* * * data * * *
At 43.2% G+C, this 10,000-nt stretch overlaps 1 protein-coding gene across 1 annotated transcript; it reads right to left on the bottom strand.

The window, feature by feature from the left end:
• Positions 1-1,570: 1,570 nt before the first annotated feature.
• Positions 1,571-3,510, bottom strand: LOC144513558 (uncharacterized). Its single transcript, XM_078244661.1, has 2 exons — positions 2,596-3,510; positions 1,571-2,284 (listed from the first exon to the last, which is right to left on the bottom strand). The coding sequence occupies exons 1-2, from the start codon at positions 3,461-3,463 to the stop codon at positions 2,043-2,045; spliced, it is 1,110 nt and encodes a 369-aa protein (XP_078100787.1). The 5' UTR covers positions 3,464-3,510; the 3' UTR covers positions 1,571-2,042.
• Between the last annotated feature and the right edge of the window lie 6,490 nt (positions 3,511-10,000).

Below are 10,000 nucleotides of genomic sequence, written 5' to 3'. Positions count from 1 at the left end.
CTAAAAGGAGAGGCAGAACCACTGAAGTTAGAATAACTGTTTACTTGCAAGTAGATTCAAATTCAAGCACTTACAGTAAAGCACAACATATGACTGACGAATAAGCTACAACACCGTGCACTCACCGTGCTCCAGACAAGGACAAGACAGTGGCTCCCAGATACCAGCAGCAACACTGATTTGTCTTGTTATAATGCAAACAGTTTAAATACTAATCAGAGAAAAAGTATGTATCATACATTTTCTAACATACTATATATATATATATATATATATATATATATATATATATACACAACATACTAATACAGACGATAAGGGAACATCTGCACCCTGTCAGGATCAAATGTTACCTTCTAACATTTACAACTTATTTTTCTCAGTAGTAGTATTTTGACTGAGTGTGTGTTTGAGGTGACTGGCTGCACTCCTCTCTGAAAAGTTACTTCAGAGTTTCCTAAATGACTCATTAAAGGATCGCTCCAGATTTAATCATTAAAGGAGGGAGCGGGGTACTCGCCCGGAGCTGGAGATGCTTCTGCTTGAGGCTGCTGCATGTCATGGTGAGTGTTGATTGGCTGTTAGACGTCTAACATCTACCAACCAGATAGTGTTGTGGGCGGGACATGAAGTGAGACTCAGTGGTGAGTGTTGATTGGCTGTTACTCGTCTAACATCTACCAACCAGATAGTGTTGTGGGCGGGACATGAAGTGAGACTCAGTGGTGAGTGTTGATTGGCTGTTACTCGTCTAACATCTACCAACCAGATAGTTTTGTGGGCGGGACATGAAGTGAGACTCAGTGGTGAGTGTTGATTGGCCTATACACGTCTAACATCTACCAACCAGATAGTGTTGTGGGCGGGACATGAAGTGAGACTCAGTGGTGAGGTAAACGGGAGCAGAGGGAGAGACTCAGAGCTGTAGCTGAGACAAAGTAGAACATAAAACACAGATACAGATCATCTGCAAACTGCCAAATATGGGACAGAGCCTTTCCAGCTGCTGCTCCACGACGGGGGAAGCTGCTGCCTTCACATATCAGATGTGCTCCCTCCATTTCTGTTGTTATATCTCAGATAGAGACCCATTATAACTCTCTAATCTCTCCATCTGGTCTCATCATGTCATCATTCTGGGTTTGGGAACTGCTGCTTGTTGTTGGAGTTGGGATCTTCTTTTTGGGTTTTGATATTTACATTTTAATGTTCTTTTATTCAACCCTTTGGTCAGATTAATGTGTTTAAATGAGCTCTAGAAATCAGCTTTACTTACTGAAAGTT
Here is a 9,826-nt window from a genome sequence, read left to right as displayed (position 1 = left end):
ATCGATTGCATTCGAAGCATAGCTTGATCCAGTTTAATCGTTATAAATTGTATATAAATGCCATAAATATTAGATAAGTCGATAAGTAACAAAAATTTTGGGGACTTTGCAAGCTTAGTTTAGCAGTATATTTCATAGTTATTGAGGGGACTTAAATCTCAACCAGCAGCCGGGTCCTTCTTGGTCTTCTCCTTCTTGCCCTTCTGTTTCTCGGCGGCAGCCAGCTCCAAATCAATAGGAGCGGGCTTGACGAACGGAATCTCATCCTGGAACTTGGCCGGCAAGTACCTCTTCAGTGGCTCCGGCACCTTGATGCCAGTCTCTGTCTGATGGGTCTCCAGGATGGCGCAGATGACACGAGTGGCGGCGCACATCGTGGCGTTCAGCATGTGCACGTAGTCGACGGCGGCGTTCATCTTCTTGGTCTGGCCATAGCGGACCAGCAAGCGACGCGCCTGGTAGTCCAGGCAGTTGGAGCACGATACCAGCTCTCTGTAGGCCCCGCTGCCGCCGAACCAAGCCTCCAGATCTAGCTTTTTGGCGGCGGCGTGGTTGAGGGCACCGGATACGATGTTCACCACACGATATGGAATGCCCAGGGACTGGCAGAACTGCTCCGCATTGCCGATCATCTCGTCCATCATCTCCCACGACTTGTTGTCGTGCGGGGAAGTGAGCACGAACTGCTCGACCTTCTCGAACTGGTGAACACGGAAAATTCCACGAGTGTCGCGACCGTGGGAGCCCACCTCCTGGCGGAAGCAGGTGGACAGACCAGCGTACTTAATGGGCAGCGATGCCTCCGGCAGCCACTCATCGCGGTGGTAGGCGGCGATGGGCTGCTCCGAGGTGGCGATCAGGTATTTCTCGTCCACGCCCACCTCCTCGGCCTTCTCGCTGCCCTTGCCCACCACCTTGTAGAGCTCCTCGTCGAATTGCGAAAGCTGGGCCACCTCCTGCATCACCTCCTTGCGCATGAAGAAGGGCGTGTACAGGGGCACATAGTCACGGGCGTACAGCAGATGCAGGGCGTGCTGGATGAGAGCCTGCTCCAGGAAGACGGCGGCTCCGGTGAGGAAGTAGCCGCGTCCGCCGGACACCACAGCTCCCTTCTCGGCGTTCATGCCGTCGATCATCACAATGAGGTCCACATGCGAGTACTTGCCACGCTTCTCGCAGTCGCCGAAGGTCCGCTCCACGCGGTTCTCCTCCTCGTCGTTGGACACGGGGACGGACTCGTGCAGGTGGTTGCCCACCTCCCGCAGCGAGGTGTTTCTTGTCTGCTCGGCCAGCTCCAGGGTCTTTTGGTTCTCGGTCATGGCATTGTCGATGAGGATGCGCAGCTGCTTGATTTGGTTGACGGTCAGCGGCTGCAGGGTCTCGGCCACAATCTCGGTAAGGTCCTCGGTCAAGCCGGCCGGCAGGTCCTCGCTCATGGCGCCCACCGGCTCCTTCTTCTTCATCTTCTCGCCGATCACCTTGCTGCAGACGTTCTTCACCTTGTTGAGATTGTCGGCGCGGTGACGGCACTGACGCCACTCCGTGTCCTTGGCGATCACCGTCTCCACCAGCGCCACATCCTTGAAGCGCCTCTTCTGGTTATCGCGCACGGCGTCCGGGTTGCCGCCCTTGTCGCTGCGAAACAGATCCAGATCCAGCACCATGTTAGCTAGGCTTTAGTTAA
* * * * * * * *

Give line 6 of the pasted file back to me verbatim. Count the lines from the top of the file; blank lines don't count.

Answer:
Below are 10,000 nucleotides of genomic sequence, written 5' to 3'. Positions count from 1 at the left end.